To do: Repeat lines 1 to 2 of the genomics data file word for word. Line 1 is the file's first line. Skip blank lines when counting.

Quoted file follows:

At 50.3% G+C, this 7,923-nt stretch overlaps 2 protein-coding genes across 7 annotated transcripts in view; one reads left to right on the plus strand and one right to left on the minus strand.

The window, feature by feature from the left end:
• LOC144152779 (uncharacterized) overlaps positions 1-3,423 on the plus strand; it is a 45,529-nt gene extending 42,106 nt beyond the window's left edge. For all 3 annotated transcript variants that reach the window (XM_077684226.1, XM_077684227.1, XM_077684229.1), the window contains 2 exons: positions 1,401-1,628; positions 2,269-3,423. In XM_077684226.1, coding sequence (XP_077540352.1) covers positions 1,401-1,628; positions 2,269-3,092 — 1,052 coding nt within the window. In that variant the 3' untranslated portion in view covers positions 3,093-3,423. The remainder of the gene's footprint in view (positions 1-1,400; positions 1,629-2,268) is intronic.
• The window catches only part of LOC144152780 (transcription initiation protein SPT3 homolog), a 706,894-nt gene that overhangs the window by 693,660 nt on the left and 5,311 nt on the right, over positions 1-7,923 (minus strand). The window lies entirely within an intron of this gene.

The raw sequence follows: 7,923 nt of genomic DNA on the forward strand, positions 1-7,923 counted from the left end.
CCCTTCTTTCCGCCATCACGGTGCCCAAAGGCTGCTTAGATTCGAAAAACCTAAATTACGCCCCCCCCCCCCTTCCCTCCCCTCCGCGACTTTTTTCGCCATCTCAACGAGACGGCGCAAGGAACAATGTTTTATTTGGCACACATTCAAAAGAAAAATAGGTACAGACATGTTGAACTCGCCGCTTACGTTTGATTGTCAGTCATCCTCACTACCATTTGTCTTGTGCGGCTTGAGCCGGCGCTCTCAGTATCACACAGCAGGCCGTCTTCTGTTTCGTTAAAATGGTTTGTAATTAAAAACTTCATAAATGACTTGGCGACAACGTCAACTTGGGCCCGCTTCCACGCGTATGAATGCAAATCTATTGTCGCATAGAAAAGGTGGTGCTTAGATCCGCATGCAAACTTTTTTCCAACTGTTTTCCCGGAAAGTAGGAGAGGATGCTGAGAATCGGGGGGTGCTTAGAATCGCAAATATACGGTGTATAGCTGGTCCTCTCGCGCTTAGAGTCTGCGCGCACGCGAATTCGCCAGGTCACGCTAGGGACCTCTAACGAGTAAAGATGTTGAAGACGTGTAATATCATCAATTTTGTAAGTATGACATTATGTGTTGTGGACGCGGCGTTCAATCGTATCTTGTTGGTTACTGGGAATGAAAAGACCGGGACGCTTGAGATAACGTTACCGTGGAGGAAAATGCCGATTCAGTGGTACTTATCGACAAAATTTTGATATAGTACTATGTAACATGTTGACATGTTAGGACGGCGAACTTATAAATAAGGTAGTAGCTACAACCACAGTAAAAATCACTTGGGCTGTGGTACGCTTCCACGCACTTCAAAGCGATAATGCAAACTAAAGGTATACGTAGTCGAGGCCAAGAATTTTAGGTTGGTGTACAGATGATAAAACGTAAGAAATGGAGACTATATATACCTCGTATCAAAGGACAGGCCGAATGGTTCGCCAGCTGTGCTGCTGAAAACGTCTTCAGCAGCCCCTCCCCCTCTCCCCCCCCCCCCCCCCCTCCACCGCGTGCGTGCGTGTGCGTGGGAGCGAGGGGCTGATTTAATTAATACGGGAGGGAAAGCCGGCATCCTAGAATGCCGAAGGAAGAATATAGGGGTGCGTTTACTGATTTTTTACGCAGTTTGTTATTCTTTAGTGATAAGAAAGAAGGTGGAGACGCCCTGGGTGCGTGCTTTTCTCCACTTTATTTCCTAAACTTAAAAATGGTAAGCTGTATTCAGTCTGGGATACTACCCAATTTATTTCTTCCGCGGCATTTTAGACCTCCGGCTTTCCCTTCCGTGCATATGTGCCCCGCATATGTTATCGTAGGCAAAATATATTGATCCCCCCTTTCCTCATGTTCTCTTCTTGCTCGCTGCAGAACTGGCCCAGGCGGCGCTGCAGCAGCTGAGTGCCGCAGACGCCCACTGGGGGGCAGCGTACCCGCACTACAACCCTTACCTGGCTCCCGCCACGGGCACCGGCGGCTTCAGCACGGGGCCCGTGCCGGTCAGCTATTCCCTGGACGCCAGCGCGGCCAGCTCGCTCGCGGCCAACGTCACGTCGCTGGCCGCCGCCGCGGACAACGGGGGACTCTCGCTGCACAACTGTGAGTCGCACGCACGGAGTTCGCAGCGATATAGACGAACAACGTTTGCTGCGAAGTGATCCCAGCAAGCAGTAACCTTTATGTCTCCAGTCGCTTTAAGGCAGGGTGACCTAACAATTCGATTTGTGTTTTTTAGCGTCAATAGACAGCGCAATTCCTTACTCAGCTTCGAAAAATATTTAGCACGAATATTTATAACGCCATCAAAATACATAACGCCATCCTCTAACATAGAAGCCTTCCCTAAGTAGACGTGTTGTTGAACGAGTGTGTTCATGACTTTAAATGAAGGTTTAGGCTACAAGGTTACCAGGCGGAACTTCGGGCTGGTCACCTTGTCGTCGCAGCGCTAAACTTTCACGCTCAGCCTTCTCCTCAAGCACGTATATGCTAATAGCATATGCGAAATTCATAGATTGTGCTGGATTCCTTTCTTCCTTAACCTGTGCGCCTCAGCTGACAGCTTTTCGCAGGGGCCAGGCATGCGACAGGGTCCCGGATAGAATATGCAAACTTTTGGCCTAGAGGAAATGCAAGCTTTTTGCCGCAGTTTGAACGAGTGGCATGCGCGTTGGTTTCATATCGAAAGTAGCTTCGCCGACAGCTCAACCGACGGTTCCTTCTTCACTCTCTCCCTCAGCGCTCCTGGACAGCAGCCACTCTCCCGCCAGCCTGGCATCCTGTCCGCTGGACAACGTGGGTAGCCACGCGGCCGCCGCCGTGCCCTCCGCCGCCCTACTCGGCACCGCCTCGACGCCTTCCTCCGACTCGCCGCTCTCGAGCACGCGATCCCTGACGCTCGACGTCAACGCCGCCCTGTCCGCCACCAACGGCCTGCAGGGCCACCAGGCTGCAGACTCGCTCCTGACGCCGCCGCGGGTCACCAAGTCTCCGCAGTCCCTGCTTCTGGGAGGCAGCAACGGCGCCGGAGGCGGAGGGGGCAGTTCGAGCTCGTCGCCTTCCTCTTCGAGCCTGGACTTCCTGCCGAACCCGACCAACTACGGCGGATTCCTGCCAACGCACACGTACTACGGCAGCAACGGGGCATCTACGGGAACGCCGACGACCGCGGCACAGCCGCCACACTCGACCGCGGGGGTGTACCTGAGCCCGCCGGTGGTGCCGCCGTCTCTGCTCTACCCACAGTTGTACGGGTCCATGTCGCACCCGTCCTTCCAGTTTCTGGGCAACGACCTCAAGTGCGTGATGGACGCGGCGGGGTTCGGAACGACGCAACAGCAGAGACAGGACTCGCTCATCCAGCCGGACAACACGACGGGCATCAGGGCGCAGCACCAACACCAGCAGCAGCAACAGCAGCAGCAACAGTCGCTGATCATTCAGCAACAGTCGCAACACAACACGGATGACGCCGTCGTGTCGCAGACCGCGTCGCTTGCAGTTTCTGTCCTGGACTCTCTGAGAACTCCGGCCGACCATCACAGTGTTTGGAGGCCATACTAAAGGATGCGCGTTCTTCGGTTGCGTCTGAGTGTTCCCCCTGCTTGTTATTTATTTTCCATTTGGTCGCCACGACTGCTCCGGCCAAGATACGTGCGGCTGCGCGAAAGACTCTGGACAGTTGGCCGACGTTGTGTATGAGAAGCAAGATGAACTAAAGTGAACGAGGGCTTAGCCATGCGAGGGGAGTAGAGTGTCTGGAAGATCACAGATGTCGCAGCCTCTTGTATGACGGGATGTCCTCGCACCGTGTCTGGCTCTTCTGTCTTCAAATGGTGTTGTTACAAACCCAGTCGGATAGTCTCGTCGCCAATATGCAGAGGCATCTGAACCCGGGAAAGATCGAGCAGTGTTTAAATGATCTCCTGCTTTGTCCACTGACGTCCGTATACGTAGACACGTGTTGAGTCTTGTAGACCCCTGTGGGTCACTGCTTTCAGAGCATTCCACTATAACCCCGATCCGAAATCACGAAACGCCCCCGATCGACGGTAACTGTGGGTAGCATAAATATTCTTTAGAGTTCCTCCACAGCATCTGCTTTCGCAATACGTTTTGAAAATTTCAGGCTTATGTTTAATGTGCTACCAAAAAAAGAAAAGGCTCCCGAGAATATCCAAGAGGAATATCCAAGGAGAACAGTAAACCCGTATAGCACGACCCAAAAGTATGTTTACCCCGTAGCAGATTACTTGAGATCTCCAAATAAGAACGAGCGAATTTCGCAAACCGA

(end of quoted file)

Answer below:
At 50.3% G+C, this 7,923-nt stretch overlaps 2 protein-coding genes across 7 annotated transcripts in view; one reads left to right on the plus strand and one right to left on the minus strand.

The window, feature by feature from the left end: